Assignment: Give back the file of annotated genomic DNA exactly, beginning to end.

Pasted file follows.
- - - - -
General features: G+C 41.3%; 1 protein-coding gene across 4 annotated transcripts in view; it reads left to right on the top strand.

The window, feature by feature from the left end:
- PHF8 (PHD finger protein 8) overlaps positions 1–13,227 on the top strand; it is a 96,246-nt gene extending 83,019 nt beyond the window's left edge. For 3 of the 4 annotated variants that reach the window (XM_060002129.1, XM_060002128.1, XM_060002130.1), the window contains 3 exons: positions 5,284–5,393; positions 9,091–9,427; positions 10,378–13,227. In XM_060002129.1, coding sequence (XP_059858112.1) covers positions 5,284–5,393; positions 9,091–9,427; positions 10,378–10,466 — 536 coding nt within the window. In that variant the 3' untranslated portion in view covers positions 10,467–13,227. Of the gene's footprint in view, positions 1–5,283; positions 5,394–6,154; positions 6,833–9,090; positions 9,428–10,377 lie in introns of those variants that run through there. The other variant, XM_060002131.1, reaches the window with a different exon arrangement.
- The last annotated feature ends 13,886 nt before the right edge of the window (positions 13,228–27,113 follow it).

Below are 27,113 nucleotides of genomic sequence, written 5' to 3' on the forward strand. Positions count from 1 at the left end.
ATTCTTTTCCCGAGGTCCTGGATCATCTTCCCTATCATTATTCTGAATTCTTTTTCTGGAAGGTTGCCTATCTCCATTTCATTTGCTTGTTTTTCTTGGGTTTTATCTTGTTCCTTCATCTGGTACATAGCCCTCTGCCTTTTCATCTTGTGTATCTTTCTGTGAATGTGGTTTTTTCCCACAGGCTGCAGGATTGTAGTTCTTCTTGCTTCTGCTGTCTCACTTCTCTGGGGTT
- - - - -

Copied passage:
General features: G+C 41.3%; 1 protein-coding gene across 4 annotated transcripts in view; it reads left to right on the top strand.

The window, feature by feature from the left end:
- PHF8 (PHD finger protein 8) overlaps positions 1–13,227 on the top strand; it is a 96,246-nt gene extending 83,019 nt beyond the window's left edge. For 3 of the 4 annotated variants that reach the window (XM_060002129.1, XM_060002128.1, XM_060002130.1), the window contains 3 exons: positions 5,284–5,393; positions 9,091–9,427; positions 10,378–13,227. In XM_060002129.1, coding sequence (XP_059858112.1) covers positions 5,284–5,393; positions 9,091–9,427; positions 10,378–10,466 — 536 coding nt within the window. In that variant the 3' untranslated portion in view covers positions 10,467–13,227. Of the gene's footprint in view, positions 1–5,283; positions 5,394–6,154; positions 6,833–9,090; positions 9,428–10,377 lie in introns of those variants that run through there. The other variant, XM_060002131.1, reaches the window with a different exon arrangement.
- The last annotated feature ends 13,886 nt before the right edge of the window (positions 13,228–27,113 follow it).

Below are 27,113 nucleotides of genomic sequence, written 5' to 3' on the forward strand. Positions count from 1 at the left end.
ATTCTTTTCCCGAGGTCCTGGATCATCTTCCCTATCATTATTCTGAATTCTTTTTCTGGAAGGTTGCCTATCTCCATTTCATTTGCTTGTTTTTCTTGGGTTTTATCTTGTTCCTTCATCTGGTACATAGCCCTCTGCCTTTTCATCTTGTGTATCTTTCTGTGAATGTGGTTTTTTCCCACAGGCTGCAGGATTGTAGTTCTTCTTGCTTCTGCTGTCTCACTTCTCTGGGGTT